"NEARER, STILL NEARER"
"And I…will draw all men unto Me" (Jn. 12.32)
INTRO.: A hymn which expresses the desire that Jesus would draw us nearer to Himself is "Nearer, Still Nearer" (#125 in Hymns for Worship Revised, and #144 in Sacred Selections for the Church). The text was written and the tune (Morris or Still Nearer) was composed both by Lelia Naylor (Mrs. Charles H.) Morris, who was born at Pennsville in Morgan County, OH, on Apr. 15, 1862. Shortly after her father’s return from the Civil War in 1866 when she was four years old, the family moved to nearby Malta, OH, where she grew up. After the death of her father, she, her mother, and a sister opened a small millinery shop in McConnellsville, OH, just across the Muskingum River from Malta, and spent most of her adult life there. Her family had been members of the Methodist Protestant Church, but upon her marriage to Charles H. Morris in 1881, she became a member of the Methodist Episcopal Church with her husband.
In the 1890s, Mrs. Morris began producing gospel songs with both words and music.l In these early efforts she was greatly encouraged and assisted by publisher Henry Lake Gilmour, author of "The Haven of Rest." She had first met him at a camp meeting in Mountain Lake Park, MD. One of her first songs to come out of this experience, and still a most popular one, was "Let Jesus Come Into Your Heart," with the opening line, "If you are tired of the load of your sin." Other hymns followed, and "Nearer, Still Nearer" first appeared in the Pentecostal Praises Hymnal published by the Hall-Mack Co. of Philadelphia, PA, and edited by Gilmour and William James Kirkpatrick. Credited with over 1000 hymn texts and most of the tunes, she produced many songs which are still in common use and appear in our books, such as "Sweet Will of God," "I Know God’s Promise Is True," and "Sweeter Than The Years Go By."
Mrs. Morris was a frequent attendant at various other camp meetings, such as Old Camp Sychar in Mt. Vernon, OH, and Sebring Camp in Sebring, OH, as well as others. In 1913, when she was in her 50s, her eyesight began to fail, so her son built a large blackboard, 28 feet long, with music staff lines on it to help her continue her songwriting. However, within a year, her eyesight was gone. Yet she was able to continue writing music with the help of several devoted friends. In 1928, about a year before her death, she and her husband moved to Auburn, OH, to live with a daughter, Mrs. R. W. Funk, and Mrs. Morris died there on July 23, 1929.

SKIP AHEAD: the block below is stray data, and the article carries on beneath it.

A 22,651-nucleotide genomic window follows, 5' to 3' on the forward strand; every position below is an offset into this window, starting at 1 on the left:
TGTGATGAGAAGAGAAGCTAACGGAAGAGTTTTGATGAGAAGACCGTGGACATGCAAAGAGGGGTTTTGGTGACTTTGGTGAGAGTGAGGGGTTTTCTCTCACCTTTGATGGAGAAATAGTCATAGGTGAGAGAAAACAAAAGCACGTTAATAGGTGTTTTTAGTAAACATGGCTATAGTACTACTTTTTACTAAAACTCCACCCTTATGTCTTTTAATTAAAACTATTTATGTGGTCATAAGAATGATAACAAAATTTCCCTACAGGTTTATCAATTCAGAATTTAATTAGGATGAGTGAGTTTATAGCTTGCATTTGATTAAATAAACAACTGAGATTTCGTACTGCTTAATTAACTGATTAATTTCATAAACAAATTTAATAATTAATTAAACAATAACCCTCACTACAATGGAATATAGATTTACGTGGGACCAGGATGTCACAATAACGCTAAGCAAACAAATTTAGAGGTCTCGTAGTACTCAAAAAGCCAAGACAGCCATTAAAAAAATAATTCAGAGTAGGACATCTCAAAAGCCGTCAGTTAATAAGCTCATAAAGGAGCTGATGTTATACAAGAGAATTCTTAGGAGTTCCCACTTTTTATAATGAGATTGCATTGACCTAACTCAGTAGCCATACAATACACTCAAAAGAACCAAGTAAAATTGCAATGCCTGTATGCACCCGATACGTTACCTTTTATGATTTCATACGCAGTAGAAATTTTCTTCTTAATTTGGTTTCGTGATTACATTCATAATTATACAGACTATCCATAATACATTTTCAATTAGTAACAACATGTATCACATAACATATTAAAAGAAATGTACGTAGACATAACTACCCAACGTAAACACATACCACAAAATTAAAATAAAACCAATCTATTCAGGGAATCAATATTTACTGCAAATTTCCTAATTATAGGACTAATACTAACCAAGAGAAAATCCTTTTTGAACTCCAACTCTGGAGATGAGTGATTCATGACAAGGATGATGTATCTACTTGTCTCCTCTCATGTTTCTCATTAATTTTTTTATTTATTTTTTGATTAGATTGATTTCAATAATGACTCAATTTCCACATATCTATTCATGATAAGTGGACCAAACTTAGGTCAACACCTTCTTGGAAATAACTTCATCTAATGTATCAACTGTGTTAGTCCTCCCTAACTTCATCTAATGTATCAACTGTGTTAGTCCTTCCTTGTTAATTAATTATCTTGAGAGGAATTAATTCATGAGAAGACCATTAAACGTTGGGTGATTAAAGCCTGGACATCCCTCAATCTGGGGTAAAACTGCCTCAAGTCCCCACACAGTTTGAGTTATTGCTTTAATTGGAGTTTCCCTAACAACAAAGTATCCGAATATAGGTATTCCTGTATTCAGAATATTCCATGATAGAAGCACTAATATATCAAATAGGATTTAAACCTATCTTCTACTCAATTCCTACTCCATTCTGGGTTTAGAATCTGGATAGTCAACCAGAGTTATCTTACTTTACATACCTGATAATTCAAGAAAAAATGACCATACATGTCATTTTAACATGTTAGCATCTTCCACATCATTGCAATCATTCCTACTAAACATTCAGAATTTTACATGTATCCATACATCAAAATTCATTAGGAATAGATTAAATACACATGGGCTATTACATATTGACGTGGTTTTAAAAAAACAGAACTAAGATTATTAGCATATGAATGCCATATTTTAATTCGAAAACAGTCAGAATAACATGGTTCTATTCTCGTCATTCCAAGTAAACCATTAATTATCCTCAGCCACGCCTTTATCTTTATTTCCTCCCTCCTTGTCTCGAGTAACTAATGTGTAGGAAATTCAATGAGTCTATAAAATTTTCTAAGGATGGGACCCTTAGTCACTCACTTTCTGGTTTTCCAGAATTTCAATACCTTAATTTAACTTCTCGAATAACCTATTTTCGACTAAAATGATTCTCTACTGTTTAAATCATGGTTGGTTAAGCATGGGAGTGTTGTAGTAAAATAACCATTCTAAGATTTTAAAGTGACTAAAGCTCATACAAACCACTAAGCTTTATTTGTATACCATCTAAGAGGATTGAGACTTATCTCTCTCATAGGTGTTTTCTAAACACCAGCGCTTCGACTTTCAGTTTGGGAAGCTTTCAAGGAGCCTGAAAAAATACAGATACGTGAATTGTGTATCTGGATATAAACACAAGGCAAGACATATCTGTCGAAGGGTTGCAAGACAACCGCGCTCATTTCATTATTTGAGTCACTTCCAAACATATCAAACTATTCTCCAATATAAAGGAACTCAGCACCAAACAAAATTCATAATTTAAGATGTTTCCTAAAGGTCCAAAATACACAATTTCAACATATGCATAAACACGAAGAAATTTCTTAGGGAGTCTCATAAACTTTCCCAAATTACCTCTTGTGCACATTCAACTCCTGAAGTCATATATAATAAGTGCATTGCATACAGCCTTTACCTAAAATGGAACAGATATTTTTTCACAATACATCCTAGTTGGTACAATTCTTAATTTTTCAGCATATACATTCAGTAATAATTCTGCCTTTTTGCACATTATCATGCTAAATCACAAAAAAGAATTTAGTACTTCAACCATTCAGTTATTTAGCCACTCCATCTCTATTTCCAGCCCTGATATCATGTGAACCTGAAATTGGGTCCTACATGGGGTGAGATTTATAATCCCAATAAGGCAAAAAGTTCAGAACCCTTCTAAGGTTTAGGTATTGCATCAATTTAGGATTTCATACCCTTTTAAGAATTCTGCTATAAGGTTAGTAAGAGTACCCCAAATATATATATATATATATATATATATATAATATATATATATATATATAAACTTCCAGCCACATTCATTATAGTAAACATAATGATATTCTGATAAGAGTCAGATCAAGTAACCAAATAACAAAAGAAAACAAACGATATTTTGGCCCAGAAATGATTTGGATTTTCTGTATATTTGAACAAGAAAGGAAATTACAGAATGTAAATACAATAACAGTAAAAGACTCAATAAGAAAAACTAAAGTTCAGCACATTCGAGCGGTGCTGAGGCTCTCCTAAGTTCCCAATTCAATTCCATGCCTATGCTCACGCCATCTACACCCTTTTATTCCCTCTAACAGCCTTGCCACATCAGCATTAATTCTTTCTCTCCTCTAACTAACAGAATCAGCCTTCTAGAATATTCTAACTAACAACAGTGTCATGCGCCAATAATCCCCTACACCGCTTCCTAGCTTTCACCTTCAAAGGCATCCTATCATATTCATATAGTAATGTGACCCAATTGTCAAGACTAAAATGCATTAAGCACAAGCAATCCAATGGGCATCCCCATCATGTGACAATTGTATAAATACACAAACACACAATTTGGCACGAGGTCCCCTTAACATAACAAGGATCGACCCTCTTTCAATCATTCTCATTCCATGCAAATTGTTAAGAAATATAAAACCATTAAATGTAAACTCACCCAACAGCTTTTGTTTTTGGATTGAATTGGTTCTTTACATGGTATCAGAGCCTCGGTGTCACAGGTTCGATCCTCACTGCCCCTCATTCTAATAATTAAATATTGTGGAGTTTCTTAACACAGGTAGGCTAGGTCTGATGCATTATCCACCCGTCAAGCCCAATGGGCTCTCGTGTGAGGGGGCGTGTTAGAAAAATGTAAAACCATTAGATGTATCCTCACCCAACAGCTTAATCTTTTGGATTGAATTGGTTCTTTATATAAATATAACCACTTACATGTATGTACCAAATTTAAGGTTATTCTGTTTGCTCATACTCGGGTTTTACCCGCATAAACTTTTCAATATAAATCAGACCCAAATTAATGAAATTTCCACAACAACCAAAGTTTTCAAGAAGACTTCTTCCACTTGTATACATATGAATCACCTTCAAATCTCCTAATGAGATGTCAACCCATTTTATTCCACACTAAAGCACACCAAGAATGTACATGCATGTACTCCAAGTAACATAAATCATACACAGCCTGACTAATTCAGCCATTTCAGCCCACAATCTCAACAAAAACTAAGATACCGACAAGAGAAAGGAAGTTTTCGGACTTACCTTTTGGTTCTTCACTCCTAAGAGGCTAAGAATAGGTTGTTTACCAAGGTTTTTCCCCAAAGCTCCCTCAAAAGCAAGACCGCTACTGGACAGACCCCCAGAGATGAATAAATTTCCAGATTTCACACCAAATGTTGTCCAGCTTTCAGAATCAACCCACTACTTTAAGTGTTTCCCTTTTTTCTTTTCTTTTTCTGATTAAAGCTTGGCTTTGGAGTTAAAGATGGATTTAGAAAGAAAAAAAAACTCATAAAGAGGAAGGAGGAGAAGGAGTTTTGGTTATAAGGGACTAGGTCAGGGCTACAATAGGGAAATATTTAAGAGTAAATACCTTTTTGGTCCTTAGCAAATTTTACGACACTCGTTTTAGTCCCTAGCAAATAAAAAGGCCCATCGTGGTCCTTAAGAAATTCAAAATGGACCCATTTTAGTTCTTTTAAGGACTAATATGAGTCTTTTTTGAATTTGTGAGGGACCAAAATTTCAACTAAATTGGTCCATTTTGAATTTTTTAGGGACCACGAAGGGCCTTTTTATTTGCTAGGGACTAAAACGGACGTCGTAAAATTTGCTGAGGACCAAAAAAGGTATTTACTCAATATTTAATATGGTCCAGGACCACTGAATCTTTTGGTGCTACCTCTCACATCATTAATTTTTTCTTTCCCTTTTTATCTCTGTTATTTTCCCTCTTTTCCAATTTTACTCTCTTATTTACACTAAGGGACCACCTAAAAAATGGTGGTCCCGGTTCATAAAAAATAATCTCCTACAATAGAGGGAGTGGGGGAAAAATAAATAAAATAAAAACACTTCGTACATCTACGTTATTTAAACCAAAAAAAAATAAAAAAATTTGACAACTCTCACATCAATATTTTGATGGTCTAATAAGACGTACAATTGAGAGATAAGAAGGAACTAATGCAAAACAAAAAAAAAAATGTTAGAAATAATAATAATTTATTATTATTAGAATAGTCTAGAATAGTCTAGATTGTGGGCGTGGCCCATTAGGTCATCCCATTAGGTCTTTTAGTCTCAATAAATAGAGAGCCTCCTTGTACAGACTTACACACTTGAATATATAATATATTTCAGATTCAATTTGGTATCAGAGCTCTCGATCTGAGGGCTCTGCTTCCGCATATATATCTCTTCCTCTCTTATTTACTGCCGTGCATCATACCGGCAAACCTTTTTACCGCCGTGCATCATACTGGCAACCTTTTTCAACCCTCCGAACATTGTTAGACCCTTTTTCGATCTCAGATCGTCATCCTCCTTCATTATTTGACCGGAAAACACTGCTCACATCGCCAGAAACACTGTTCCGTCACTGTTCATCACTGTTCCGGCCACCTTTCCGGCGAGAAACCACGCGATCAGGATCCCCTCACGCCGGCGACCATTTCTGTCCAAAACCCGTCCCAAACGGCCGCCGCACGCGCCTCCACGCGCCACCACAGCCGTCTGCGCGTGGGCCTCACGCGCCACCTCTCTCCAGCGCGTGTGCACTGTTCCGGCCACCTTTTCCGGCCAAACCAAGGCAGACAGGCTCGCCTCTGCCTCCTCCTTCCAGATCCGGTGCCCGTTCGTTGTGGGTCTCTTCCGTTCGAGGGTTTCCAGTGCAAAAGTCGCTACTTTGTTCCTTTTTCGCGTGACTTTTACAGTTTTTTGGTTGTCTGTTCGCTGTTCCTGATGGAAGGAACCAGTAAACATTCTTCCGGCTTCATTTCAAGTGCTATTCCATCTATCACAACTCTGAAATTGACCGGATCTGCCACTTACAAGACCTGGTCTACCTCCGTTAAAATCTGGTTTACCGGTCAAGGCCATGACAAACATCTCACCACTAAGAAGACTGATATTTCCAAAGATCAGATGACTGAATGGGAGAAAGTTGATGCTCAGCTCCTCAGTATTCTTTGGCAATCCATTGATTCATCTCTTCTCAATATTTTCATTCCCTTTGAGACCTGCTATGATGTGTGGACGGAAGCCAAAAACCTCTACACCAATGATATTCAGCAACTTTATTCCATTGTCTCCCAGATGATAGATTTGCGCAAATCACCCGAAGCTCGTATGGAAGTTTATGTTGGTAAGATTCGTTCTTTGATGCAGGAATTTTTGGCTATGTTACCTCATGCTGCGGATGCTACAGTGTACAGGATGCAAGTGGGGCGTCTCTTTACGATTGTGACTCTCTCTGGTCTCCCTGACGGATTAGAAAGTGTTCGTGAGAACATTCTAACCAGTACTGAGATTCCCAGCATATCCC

Among hymnbooks published by members of the Lord’s church during the twentieth century for use in churches of Christ This song has appeared in a large number, including the 1921 Great Songs of the Church (No. 1) and the 1937 Great Songs of the Church No. 2 both edited by E. L. Jorgenson; the 1963 Abiding Hymns edited by Robert C. Welch; the 1963 Christian Hymnal edited by J. Nelson Slater; and the 1966 Christian Hymns No. 3 edited by L. O. Sanderson. Today it may be found in the 1971 Songs of the Church, the 1990 Songs of the Church 21st C. Ed., and the 1994 Songs of Faith and Praise all edited by Alton H. Howard; the 1978/1983 Church Gospel Songs and Hymns edited by V. E. Howard; the 1986 Great Songs Revised edited by Forrest M. McCann; and the 1992 Praise for the Lord edited by John P. Wiegand; in addition to Hymns for Worship, Sacred Selections, and the 2007 Sacred Songs of the Church edited by William D. Jeffcoat.